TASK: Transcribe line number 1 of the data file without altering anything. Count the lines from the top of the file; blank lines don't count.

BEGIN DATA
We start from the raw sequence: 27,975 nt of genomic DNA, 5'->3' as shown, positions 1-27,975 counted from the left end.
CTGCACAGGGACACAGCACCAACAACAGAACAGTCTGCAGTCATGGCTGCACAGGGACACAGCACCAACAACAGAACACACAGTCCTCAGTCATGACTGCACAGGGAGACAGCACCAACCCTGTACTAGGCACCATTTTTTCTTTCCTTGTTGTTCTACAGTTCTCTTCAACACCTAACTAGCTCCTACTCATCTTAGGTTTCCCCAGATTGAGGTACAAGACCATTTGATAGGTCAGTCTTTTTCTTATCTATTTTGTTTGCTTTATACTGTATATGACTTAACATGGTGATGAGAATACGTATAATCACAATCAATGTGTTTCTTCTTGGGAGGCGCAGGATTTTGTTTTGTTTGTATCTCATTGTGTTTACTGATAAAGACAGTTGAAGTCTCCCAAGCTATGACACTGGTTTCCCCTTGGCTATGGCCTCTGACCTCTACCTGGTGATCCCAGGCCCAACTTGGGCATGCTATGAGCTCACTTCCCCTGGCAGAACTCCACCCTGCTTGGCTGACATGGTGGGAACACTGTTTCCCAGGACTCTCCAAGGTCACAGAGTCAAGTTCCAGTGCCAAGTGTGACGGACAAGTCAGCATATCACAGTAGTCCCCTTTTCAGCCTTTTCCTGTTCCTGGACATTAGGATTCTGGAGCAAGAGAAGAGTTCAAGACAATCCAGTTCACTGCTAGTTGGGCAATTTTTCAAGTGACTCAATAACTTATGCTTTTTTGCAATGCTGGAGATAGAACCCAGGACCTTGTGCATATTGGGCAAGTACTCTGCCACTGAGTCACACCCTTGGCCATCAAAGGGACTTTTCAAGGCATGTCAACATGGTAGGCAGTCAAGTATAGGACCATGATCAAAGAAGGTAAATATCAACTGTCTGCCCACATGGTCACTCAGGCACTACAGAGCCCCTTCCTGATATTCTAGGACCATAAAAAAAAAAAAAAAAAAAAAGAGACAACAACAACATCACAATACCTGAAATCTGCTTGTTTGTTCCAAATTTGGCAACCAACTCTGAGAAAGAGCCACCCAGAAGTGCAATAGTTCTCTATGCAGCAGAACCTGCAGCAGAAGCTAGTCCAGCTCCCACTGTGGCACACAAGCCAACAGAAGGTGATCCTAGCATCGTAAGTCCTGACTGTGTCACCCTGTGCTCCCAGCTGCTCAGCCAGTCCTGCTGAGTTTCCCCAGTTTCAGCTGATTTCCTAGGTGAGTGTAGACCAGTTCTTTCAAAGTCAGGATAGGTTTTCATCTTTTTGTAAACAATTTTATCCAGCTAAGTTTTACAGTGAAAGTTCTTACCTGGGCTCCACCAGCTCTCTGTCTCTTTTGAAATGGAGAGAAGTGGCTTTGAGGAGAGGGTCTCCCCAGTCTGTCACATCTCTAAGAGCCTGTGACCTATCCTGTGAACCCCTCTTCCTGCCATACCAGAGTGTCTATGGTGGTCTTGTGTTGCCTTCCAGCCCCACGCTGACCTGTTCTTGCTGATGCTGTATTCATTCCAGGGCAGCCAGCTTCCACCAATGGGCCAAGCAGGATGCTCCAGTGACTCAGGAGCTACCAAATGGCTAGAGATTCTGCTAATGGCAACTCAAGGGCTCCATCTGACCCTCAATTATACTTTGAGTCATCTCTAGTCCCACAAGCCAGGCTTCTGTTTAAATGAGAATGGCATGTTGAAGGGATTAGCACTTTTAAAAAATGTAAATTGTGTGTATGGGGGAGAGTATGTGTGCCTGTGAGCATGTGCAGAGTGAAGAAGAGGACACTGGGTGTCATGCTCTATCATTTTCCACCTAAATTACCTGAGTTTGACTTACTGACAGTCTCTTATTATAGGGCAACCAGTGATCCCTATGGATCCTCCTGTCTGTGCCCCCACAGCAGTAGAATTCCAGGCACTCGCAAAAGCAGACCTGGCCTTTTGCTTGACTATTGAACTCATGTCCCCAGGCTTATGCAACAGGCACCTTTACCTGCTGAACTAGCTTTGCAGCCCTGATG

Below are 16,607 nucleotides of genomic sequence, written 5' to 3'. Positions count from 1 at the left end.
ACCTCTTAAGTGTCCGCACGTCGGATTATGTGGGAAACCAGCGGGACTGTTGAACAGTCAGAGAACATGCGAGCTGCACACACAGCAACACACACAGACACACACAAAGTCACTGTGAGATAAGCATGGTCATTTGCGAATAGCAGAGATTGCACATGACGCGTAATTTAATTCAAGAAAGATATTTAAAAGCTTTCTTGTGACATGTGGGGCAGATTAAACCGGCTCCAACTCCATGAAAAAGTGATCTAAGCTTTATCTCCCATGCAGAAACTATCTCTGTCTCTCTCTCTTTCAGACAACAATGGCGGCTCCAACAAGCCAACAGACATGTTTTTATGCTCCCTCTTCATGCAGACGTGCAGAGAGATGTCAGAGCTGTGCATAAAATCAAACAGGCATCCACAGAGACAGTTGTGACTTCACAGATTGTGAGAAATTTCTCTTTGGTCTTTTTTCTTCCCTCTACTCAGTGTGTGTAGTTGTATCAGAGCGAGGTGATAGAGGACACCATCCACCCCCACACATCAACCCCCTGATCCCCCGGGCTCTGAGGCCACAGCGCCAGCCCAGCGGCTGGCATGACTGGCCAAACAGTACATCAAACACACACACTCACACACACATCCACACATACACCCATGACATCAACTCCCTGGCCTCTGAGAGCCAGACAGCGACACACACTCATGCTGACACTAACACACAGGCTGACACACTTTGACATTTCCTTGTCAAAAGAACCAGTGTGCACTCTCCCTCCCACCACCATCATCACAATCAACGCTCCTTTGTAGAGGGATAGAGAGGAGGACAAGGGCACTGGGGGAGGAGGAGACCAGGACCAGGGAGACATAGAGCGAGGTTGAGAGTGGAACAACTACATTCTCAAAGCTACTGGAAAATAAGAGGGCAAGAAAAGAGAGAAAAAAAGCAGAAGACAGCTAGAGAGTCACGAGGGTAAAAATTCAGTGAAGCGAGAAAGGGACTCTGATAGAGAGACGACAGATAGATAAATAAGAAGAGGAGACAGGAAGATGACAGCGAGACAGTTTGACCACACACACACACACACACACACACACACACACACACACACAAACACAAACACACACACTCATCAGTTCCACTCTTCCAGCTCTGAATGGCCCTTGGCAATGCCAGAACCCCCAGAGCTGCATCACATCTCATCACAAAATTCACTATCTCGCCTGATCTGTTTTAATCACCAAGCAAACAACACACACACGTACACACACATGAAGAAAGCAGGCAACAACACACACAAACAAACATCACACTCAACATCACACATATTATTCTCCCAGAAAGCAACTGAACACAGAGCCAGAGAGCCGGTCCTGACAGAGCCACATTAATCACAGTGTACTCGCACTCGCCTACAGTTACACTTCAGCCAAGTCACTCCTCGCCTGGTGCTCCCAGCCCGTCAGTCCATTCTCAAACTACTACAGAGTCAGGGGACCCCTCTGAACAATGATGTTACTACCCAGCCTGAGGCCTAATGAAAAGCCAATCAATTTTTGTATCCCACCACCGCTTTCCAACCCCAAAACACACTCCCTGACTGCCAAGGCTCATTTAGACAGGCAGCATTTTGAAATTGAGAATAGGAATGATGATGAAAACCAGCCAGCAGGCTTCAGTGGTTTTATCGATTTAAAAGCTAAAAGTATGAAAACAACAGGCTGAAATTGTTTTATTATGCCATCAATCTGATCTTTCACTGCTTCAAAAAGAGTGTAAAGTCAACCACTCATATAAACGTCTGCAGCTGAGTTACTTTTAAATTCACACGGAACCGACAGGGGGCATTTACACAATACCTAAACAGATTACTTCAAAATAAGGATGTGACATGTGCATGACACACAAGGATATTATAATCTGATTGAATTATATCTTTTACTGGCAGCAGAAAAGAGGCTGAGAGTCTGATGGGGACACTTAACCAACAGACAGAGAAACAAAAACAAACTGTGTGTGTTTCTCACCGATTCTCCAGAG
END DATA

We start from the raw sequence: 27,975 nt of genomic DNA, 5'->3' as shown, positions 1-27,975 counted from the left end.